In an effort to highlight voter irregularities and push for stricter voting laws, Iowa’s top election official pushed statistics on alleged voter fraud that even a member of his own staff privately suggested were misleading, emails obtained by the Huffington Post reveal. This past January, Iowa’s Secretary of State Paul Pate (R) introduced a bill that required those who wanted to cast a ballot to show official identification, eliminated straight party voting, and established post election audits of the vote. This effort was part of a nationwide push by Republicans to enforce voter ID laws, even though voter fraud is virtually nonexistent. And to sell the measure, his office did what other Republicans have as well: it argued that while there’s been no evidence of voter fraud in Iowa, elections are insecure and could potentially be cheated.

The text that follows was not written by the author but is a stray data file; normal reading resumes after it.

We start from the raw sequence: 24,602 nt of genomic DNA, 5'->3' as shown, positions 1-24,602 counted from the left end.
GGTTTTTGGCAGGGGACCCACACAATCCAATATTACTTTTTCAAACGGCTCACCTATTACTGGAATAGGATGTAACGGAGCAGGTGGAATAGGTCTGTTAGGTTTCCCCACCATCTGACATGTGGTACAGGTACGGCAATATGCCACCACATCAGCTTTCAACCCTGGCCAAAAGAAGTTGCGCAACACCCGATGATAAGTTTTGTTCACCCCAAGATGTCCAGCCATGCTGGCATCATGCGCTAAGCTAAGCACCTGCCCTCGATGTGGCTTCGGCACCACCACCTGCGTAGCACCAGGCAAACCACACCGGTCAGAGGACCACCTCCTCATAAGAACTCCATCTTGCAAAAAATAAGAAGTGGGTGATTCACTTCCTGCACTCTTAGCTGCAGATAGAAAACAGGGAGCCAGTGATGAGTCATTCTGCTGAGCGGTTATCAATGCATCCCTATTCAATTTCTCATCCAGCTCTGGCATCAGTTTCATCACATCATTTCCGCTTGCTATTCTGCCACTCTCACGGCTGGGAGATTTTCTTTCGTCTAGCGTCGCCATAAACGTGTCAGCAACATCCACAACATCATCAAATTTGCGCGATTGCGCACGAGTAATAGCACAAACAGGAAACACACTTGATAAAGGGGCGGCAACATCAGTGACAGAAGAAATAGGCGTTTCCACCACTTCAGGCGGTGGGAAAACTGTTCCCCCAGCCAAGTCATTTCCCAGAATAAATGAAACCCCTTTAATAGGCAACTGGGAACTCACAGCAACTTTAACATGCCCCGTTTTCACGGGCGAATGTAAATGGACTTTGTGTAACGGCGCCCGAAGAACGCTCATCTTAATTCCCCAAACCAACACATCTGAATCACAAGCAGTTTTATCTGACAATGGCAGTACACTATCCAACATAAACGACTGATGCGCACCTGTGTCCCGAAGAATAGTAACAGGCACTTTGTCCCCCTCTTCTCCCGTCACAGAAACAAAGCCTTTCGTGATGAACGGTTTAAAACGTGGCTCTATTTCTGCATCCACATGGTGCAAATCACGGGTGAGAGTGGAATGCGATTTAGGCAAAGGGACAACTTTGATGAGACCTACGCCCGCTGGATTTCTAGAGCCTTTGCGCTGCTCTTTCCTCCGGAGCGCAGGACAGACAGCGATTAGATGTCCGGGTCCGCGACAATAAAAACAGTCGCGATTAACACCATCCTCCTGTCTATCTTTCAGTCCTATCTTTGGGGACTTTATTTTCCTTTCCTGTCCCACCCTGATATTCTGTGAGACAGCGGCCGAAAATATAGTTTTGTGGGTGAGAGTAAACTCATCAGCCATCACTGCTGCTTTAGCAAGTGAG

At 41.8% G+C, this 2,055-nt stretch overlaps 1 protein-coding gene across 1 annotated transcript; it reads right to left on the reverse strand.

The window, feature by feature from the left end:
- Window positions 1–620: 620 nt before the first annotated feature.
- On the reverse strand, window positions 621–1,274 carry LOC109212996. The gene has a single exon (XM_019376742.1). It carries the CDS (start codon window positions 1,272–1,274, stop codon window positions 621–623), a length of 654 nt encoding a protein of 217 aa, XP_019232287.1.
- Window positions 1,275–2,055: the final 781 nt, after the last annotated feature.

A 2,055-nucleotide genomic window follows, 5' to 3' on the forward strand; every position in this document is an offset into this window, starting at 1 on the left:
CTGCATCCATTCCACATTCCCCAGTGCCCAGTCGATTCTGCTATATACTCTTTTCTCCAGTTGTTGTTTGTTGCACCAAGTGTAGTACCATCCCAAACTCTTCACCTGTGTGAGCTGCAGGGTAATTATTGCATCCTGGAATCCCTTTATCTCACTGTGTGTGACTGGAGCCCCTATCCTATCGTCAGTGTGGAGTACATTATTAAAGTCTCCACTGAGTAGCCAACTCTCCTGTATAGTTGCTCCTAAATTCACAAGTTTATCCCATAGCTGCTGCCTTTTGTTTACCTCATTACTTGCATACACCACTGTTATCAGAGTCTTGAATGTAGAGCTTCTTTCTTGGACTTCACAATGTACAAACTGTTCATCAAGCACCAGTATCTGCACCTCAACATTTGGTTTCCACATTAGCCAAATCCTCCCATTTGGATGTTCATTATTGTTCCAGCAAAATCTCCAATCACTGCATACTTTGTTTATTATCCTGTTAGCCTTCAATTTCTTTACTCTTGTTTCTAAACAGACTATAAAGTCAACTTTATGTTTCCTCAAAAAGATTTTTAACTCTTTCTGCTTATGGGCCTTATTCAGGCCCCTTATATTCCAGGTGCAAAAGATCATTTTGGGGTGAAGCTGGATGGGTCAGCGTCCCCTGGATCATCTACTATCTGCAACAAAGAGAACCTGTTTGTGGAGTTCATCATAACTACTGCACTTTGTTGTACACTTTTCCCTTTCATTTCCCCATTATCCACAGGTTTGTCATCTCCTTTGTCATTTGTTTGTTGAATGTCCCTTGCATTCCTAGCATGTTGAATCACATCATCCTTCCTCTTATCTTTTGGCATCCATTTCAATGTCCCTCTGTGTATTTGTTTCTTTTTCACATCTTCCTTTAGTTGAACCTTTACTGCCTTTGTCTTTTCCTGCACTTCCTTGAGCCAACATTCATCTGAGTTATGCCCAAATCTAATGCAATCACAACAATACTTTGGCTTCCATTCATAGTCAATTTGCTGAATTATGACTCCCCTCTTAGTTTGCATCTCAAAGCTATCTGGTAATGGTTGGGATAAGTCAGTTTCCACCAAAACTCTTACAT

To substantiate his argument, Pate’s office drafted a statement for a reporter from the local Gazette newspaper, noting that in Iowa it appeared 41 felons had cast ballots and that more than 200 election day voter registrations, or EDRs, had bounced back. The draft statement included the caveats that the irregularities “do not necessarily constitute fraud” and that the state would have a more complete picture of election data come March. Pate urged his staff to release it.
“We need to release info and these stats are public already. When an auditor turns them over to the county attorney or sheriff for action that pretty much makes it public. Am I missing something?,” he wrote in an email.
But releasing the statistics drew an objection from Carol Olson, Pate’s deputy secretary of state for elections, who suggested they were misleading. “I do not believe that we should say that 41 felons illegally cast ballots. We encouraged them to use provisional ballots, so that would feel a little like we baited them to do something illegal,” she wrote. “And it’s risky to label it ‘illegal’ because we don’t know the circumstances. It might be illegal, but [it] might not be, if someone really believed their rights were restored. We can report the number of felons voting, but let’s not call it illegal,” she wrote.